Ray Willmott reviews Tales of Vesperia Definitive Edition…
RPGs have changed substantially over the last decade – in terms of how they control, the form of narrative and the way it is conveyed to the player – and that soon becomes clear when you jump into Tales of Vesperia in 2019.
In this Definitive Edition of a former Xbox 360 exclusive, the game glistens like never before in stunning HD. You can also hear the difference in the music, remastered with a fine tooth comb and with a few extra tracks added in for good measure. It certainly looks and sounds the part on PlayStation 4, and yet this is a game that quite often shows its age.
The big adjustment for most people will be the reliance on a single analogue stick. You’re not in control of your view for the most part, and simply have to worry about moving your character through a series of stunning environments.
The game will track your movement, choosing an appropriate camera angle for you. While disorienting at first, this often serves as a good reminder of the freedom we’ve been allowed in more recent adventures like Ni No Kuni 2 or Kingdom Hearts 3.
Real-time combat also feels a bit confined and sluggish now, often resorting to charging in and button mashing. It certainly adds a dynamic edge to the game and as enemies grow, you’ll need to adapt and evolve your gameplan, but the movement is restricted to moving left and right across the screen rather than having the liberty of exploring the whole battlefield.
Fortunately, you can change the ‘Arte’ skill of your character – a series of moves you can perform in combat – by mapping moves to stick motions, ensuring you don’t regurgitate the same move set over the 60-hour duration.
Moves are earned as you level up and have different properties and TP costs, such as being able to attack enemies off in the distance or using a firm uppercut to send them reeling backwards.
If you so choose, you can also set it so that all your party members can perform their moves automatically, tweaking their behaviour to suit your playstyle, or do it all manually depending on how much control you want to have over your actions.
Strategies can be tweaked as well by assigning commands to the D-Pad. Here, you can tell your allies to back off and let you take on the fight yourself. You can also have them conserve TP if their energy bars are low, be defensive if it’s a harder fight and health is low or by going all out to bring a foe down as quickly as possible.
Tales of Vesperia is a fan-favourite for a reason, though, and that’s due to its heart-warming story and eclectic cast of characters, thriving in a world powered by an energy known as Blastia. This is used in the creation of protective barriers and other renewable sources, but it also anchors the story, seeing a struggle for supremacy which slowly starts to tear apart a fractured world.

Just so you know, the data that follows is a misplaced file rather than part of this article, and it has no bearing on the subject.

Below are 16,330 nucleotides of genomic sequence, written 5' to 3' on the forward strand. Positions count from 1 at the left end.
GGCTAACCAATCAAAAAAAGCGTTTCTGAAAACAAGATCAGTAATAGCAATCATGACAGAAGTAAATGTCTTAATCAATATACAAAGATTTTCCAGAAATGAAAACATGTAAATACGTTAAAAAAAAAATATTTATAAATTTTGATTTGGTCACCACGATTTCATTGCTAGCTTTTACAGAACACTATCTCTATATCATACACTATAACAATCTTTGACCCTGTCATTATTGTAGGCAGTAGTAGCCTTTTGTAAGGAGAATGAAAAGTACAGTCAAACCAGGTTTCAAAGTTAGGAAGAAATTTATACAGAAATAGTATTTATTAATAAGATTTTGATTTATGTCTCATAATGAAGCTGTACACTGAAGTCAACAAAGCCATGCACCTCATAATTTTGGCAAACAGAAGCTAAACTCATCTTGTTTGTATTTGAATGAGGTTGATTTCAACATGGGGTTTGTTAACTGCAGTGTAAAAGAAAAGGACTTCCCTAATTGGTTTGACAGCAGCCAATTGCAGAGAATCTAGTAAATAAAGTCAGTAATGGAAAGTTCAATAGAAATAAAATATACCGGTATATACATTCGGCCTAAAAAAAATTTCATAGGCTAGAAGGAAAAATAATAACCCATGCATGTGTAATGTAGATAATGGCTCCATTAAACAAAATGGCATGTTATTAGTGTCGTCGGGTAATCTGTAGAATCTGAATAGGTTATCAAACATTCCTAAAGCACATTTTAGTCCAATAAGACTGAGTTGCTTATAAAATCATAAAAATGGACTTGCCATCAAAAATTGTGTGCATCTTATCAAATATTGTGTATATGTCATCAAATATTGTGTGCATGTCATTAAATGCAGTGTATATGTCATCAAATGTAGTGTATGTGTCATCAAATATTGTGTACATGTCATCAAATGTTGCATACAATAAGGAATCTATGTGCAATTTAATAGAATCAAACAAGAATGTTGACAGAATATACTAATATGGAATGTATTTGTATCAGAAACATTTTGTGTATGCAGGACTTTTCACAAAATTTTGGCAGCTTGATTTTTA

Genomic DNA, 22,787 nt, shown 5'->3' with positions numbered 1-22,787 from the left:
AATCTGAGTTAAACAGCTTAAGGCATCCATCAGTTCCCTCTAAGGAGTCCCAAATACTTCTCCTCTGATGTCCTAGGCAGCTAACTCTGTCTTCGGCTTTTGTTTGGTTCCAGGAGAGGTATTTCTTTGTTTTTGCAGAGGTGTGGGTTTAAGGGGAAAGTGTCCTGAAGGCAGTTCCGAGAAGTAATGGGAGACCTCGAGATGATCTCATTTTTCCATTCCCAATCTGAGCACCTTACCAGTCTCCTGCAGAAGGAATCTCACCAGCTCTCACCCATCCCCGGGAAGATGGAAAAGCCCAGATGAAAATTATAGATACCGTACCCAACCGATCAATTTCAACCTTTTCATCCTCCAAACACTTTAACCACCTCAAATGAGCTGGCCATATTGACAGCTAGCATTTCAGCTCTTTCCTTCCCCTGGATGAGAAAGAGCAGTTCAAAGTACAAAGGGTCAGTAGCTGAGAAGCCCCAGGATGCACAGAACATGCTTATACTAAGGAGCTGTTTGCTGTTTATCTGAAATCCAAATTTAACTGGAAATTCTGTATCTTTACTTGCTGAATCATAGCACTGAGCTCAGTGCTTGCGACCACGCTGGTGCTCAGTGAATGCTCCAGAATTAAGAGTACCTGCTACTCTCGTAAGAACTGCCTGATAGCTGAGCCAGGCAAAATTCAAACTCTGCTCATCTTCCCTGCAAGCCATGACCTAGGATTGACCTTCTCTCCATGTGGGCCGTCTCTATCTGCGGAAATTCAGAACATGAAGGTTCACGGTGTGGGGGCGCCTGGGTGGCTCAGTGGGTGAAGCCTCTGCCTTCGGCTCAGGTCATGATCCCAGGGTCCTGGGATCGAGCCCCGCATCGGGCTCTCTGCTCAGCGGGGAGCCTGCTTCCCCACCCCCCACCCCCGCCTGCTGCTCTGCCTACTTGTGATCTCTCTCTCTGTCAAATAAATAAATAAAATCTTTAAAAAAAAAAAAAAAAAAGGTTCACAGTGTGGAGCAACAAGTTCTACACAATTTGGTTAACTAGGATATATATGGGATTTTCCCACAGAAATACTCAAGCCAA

As Yuri – a former Imperial Soldier – and Repede – his faithful doggo sidekick – you set out to reclaim the Blastia Core used to power your primitive neighbourhood but end up trespassing in a noble’s house. Before Yuri and Repede know it, they’re behind bars and become unexpectedly involved in a chain of events which will determine the fate of the world.
Along the way, Yuri will meet some memorable characters like Estelle, a healer who is perhaps too loyal for her own good, Raven, a grizzled war veteran, and Karol, an unsure young man low on self-confidence, yet aspiring for greatness.
Tales of Vesperia is almost fully voice-acted, and you can now decide whether to listen to it in English or Japanese, another bonus of the Definitive Edition. However, the game also has some very special, wonderfully crafted cut-scenes, and even side-dialogue which can be accessed by pressing the touchpad. While slightly archaic in design, the sentiment appropriately presents three-dimensional characters for a three-dimensional world.
Despite its limitations and drawbacks, Tales of Vesperia Definitive Edition remains one of the best stories in the genre and comes highly recommended if you’ve never experienced it before.
The Definitive Edition also adds never before seen content in the West, such as two brand new playable characters, Artes, skills, bosses, and even unreleased costume DLC. On that merit alone, it’s a must for collectors and a perfect jumping on point for newcomers.
+ Graphics have never looked better
+ Story and characterisation are as compelling as ever
+ Lots of new content for the first time in the West including new characters
– Control scheme now feels quite dated
– Combat feels aimless at times and degrades into button mashing
– Loading times and transitory screens sometimes slow
Platform reviewed on PlayStation 4